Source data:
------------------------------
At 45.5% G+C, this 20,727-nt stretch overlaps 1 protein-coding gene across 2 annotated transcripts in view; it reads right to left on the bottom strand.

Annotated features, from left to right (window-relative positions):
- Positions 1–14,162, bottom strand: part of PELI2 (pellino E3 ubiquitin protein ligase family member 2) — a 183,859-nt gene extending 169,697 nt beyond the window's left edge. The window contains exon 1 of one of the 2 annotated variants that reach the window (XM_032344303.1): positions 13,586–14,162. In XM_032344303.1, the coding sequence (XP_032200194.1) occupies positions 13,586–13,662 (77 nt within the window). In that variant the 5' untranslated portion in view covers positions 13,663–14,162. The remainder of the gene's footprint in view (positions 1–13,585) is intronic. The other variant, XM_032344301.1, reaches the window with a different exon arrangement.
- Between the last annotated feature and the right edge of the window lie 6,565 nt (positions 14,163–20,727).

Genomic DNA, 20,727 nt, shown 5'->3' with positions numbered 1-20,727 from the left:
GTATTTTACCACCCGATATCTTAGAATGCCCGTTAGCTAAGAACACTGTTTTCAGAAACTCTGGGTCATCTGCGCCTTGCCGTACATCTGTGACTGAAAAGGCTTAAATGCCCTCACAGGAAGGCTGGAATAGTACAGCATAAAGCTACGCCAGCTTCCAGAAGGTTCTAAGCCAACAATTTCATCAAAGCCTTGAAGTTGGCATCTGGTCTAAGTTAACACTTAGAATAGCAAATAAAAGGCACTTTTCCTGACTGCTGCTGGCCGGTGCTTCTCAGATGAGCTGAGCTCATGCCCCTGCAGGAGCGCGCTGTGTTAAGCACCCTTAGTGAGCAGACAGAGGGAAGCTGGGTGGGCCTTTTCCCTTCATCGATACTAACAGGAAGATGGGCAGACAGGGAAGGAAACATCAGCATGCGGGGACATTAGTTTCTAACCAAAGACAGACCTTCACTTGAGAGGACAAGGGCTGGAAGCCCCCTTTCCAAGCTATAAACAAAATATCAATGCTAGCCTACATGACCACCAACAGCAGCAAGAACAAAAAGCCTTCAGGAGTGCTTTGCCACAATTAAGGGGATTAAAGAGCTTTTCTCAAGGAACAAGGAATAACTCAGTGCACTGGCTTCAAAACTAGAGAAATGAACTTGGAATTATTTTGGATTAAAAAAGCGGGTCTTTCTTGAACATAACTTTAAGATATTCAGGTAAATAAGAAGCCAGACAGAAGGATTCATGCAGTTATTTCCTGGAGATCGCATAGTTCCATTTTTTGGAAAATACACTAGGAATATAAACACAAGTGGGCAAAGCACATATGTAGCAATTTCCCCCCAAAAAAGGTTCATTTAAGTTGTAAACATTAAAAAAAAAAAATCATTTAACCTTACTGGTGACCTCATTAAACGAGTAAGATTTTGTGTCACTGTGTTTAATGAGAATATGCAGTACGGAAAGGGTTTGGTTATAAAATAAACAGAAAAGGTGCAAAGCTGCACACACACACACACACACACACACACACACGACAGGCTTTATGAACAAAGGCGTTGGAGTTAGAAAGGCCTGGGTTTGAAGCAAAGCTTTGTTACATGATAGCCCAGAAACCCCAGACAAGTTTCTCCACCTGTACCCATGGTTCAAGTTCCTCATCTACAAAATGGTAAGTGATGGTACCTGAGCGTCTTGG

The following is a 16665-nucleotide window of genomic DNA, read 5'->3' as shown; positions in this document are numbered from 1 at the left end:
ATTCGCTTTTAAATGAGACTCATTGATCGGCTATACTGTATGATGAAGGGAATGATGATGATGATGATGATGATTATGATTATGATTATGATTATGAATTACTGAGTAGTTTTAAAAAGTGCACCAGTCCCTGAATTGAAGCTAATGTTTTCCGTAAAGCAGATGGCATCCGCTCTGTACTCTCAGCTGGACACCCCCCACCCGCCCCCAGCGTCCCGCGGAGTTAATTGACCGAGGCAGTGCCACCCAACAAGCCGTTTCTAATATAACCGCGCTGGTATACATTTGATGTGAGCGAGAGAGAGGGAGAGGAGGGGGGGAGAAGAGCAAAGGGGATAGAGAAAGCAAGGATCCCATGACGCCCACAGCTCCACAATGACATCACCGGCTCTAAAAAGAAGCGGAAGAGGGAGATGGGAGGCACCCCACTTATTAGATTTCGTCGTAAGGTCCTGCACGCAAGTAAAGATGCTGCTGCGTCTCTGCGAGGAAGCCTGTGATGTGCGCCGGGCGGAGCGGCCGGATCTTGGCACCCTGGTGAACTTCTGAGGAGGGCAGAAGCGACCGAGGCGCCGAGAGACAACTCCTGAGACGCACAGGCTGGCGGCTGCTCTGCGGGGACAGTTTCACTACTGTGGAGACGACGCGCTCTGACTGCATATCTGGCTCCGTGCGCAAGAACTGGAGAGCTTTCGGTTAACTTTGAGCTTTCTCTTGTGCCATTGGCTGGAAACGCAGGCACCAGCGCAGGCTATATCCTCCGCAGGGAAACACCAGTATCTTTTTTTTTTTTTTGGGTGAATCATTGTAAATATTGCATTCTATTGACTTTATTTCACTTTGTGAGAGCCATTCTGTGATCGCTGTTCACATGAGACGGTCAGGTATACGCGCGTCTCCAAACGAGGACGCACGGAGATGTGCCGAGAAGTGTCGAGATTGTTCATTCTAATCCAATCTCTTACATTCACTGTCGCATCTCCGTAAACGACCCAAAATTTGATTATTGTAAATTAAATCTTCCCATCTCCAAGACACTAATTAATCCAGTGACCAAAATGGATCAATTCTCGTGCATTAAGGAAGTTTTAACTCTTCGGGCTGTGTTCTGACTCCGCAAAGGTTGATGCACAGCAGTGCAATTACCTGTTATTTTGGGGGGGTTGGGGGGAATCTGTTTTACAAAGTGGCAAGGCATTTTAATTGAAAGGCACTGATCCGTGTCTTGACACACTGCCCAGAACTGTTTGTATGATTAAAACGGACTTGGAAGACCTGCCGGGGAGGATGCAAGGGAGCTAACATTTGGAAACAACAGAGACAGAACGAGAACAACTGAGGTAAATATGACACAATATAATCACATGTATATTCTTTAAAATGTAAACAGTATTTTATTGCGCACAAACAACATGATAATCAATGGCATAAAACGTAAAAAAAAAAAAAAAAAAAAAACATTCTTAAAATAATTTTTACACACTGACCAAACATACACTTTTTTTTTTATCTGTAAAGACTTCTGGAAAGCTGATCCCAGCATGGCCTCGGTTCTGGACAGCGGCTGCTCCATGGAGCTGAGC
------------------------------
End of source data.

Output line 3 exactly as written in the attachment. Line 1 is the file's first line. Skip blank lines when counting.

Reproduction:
- Positions 1–14,162, bottom strand: part of PELI2 (pellino E3 ubiquitin protein ligase family member 2) — a 183,859-nt gene extending 169,697 nt beyond the window's left edge. The window contains exon 1 of one of the 2 annotated variants that reach the window (XM_032344303.1): positions 13,586–14,162. In XM_032344303.1, the coding sequence (XP_032200194.1) occupies positions 13,586–13,662 (77 nt within the window). In that variant the 5' untranslated portion in view covers positions 13,663–14,162. The remainder of the gene's footprint in view (positions 1–13,585) is intronic. The other variant, XM_032344301.1, reaches the window with a different exon arrangement.